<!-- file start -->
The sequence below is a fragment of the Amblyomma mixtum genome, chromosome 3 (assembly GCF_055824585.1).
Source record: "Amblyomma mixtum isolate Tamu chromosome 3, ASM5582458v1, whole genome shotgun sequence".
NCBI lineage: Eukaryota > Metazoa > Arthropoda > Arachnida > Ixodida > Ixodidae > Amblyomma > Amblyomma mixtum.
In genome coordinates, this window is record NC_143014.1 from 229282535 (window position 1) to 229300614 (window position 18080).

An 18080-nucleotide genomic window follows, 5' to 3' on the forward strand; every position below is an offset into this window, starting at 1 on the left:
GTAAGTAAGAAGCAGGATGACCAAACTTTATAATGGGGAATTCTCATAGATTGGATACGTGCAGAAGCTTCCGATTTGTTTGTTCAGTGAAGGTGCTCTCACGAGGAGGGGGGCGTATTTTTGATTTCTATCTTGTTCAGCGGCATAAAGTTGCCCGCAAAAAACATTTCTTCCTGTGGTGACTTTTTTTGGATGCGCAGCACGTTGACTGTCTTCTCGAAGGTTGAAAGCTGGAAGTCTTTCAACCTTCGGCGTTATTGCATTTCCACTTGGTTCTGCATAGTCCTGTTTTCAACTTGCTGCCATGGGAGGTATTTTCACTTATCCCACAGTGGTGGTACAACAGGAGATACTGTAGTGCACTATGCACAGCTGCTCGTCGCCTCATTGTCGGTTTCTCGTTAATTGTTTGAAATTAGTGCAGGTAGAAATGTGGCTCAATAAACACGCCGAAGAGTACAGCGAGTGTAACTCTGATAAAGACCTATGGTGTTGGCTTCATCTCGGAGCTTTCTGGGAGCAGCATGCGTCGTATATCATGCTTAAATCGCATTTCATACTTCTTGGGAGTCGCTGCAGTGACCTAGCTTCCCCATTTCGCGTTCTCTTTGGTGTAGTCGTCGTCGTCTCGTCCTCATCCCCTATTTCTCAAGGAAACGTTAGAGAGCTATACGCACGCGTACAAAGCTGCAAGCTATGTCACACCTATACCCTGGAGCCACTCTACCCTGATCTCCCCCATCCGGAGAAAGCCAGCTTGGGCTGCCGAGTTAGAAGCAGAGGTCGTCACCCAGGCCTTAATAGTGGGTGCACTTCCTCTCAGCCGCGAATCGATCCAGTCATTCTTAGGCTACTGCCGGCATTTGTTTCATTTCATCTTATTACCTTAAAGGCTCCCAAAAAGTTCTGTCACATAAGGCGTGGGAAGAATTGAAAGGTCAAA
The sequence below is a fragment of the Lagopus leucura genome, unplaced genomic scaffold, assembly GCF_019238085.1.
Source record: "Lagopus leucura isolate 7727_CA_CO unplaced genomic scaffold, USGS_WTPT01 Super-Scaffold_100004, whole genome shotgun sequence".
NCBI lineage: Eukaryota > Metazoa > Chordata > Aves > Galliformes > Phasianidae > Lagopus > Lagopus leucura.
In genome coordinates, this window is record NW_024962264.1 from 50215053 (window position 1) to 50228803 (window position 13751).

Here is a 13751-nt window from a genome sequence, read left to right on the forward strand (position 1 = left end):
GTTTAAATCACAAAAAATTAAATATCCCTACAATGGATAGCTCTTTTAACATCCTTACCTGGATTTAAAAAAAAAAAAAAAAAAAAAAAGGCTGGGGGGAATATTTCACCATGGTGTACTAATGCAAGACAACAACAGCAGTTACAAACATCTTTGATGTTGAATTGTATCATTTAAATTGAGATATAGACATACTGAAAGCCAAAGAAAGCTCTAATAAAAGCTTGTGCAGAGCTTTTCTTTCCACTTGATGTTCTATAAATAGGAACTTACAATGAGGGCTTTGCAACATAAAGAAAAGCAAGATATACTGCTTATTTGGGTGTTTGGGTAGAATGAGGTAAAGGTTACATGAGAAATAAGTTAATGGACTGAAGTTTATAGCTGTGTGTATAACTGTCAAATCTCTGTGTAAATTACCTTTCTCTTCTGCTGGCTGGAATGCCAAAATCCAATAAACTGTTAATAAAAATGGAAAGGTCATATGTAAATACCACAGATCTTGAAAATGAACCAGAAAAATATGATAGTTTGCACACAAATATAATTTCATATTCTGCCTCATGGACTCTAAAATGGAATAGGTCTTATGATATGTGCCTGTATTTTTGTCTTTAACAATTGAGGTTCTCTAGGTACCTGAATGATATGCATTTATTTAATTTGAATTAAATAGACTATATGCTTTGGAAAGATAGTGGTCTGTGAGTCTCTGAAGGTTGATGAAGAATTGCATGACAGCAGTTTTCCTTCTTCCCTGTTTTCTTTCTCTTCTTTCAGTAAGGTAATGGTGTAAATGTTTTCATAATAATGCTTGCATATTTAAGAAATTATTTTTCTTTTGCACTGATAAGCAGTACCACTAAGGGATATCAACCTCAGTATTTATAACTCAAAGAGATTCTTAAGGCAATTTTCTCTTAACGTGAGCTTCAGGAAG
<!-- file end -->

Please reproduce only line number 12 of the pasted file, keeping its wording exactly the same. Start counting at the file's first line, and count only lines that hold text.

GTTTAAATCACAAAAAATTAAATATCCCTACAATGGATAGCTCTTTTAACATCCTTACCTGGATTTAAAAAAAAAAAAAAAAAAAAAAAGGCTGGGGGGAATATTTCACCATGGTGTACTAATGCAAGACAACAACAGCAGTTACAAACATCTTTGATGTTGAATTGTATCATTTAAATTGAGATATAGACATACTGAAAGCCAAAGAAAGCTCTAATAAAAGCTTGTGCAGAGCTTTTCTTTCCACTTGATGTTCTATAAATAGGAACTTACAATGAGGGCTTTGCAACATAAAGAAAAGCAAGATATACTGCTTATTTGGGTGTTTGGGTAGAATGAGGTAAAGGTTACATGAGAAATAAGTTAATGGACTGAAGTTTATAGCTGTGTGTATAACTGTCAAATCTCTGTGTAAATTACCTTTCTCTTCTGCTGGCTGGAATGCCAAAATCCAATAAACTGTTAATAAAAATGGAAAGGTCATATGTAAATACCACAGATCTTGAAAATGAACCAGAAAAATATGATAGTTTGCACACAAATATAATTTCATATTCTGCCTCATGGACTCTAAAATGGAATAGGTCTTATGATATGTGCCTGTATTTTTGTCTTTAACAATTGAGGTTCTCTAGGTACCTGAATGATATGCATTTATTTAATTTGAATTAAATAGACTATATGCTTTGGAAAGATAGTGGTCTGTGAGTCTCTGAAGGTTGATGAAGAATTGCATGACAGCAGTTTTCCTTCTTCCCTGTTTTCTTTCTCTTCTTTCAGTAAGGTAATGGTGTAAATGTTTTCATAATAATGCTTGCATATTTAAGAAATTATTTTTCTTTTGCACTGATAAGCAGTACCACTAAGGGATATCAACCTCAGTATTTATAACTCAAAGAGATTCTTAAGGCAATTTTCTCTTAACGTGAGCTTCAGGAAG